With a total of 255 projects featured, The Dublin Architecture Guide 1937–2021 is a companion guide to the modern architecture of Dublin, published by Lilliput Press - read an extract below.
Written by three Dublin-based Architects, Paul Kelly, Cormac Murray and Brendan Spierin, the authors are passionate about celebrating and raising awareness about the capital's architecture. From Trinity College to the Docklands, Ballymun to Ballyfermot, Swords to Dún Laoghaire, The Dublin Architecture Guide 1937–2021 celebrates all the brick, timber, concrete, stone, and glass that have helped define the new Dublin of the modern era.
From the Preface:
This book has many visual contrasts: Lansdowne Road Stadium is presented alongside Herbert Mews, a two-storey brick residential scheme; the restored Irish Museum of Modern Art beside a vocational school in Inchicore; the Exo office building beside the single-storey Bord Gáis Above Ground Installation. Contrasts sometimes manifest themselves across one building, such as Sam Stephenson’s Civic Offices contrasting with Scott Tallon Walker’s later addition. Looking at these different buildings collectively rather than in isolation enriches them, seeing marked differences or subtle continuities between styles and eras. As Erika Hanna eloquently describes in Modern Dublin: Urban Change and the Irish Past, 1957–1973:
The city became a site where a multiplicity of identities and agendas were visualized, debated, and given a concrete reality … modern Dublin took its form at the intersection of these tensions.
Previous studies on Dublin’s architecture have been prepared with a sense of urgency and purpose. Niall McCullough, for example, described his ambition to create a better awareness and understanding of Dublin’s undervalued Georgian Architecture in Dublin, An Urban History: The Plan of the City.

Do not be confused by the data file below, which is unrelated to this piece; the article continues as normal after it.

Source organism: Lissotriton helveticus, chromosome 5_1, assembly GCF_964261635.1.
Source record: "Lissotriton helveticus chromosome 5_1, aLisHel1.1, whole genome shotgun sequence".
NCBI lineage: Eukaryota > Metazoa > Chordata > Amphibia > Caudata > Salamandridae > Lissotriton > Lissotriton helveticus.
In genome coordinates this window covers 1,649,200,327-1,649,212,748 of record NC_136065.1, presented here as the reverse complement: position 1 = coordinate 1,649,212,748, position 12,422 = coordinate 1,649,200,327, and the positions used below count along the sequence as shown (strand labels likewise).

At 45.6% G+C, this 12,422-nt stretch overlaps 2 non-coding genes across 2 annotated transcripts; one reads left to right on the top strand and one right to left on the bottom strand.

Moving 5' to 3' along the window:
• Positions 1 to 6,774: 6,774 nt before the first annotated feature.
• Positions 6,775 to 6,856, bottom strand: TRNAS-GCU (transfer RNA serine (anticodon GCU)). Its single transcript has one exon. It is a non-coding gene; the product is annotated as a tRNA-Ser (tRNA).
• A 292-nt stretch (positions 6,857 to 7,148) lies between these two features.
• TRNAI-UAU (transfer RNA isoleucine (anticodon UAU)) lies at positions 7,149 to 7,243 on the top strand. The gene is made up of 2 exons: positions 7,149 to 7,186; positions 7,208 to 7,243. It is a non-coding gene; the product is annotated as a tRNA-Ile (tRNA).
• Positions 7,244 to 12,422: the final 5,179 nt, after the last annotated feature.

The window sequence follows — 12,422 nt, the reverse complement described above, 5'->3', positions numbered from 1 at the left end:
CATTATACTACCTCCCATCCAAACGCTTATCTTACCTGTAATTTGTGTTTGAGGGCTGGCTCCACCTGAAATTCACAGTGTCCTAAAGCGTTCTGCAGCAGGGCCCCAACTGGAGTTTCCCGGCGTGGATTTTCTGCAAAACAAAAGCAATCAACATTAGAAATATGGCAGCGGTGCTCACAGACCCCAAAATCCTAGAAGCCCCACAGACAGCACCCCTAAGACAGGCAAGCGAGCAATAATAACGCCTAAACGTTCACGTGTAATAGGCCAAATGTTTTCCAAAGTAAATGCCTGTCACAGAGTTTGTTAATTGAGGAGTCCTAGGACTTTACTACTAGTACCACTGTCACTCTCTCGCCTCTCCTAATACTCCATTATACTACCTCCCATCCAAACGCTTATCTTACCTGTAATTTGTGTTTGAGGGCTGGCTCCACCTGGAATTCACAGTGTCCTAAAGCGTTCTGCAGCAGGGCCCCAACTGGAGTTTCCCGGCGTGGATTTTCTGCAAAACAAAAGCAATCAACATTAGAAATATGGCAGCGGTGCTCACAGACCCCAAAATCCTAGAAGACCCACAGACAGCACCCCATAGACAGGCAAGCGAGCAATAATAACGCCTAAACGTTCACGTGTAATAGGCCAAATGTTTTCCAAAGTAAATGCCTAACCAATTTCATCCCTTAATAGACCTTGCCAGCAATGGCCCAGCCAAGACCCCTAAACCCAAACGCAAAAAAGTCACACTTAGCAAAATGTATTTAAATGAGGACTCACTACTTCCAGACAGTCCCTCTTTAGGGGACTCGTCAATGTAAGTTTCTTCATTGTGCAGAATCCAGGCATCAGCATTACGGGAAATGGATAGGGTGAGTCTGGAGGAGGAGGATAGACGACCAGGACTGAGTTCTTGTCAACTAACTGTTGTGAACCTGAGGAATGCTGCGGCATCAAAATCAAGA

The book described the architecture and urban design of the city – and especially the Georgian structure which still formed its core – not as a pleasurable investigation of the past for its own sake but because I thought that the urban structure had great depth and complexity, that it was under-appreciated, and that beginning to unpick it could release ways that I, and other architects, might think about making new buildings in it.
Elsewhere, Frank McDonald described in vivid detail the wanton demolition of the city’s historic fabric for profit-driven development. He urged, in The Destruction of Dublin, for councillors and the public to take responsibility for protecting and preserving the city:
People get the cities they deserve. And if our capital city has been reduced to a shambles, it is because we never cared enough to save it.
This architecture guide unintentionally became a means of recording a number of modern buildings prior to their demolition. When McCullough and McDonald were writing in the twentieth century it was the Georgian fabric under threat. Today, many examples of mid-century Irish modernism are under-appreciated and have been erased for more profitable and efficient alternatives. Only 11 buildings in the book are protected structures.